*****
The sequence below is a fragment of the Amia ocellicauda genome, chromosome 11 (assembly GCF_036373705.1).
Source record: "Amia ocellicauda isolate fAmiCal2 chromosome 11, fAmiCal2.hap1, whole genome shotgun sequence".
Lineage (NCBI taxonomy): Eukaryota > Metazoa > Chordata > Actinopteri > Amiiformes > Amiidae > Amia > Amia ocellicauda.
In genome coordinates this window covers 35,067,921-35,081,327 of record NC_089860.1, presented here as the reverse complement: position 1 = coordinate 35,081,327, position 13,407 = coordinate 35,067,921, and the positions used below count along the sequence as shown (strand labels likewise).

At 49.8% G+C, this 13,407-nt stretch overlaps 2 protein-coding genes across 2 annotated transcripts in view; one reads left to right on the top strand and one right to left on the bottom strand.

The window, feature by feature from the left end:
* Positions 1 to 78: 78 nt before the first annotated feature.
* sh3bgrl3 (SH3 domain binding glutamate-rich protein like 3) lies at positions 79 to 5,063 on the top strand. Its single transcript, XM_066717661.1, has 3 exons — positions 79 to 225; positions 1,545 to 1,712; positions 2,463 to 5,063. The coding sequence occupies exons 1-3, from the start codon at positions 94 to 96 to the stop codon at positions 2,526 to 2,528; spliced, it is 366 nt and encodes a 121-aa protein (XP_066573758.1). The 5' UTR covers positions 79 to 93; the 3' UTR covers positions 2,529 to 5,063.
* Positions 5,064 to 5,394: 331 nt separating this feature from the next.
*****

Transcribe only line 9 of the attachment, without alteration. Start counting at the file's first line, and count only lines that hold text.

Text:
* Positions 5,064 to 5,394: 331 nt separating this feature from the next.